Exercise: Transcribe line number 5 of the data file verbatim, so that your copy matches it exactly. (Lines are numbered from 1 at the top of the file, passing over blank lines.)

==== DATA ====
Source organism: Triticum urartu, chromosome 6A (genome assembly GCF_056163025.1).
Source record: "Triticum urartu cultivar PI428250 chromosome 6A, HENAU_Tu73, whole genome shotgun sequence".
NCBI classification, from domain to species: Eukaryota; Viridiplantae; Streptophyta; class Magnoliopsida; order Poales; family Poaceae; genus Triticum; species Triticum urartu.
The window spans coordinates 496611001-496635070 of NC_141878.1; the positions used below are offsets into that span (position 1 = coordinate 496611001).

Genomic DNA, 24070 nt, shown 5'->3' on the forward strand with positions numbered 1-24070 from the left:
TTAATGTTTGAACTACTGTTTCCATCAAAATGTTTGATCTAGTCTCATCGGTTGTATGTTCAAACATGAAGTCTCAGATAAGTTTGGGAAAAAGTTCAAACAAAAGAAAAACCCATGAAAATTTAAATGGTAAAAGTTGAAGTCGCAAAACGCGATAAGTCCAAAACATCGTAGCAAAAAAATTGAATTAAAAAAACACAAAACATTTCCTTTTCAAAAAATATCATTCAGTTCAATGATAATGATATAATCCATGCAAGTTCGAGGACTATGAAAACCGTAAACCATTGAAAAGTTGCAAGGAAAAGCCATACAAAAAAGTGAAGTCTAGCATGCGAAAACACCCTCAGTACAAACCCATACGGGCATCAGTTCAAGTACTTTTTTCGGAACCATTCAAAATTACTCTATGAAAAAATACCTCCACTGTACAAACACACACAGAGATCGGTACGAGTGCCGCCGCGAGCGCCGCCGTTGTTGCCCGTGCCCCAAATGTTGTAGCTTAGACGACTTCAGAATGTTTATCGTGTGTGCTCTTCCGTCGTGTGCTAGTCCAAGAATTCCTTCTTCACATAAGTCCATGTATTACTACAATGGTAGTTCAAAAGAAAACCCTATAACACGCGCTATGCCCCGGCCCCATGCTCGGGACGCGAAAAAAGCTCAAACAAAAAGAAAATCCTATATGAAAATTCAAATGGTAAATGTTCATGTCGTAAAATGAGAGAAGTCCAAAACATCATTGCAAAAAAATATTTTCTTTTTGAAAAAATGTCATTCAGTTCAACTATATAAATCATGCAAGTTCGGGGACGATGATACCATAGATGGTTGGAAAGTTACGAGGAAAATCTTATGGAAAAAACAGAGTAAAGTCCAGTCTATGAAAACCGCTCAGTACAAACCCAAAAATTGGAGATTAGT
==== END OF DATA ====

Genomic DNA, 24070 nt, shown 5'->3' on the forward strand with positions numbered 1-24070 from the left: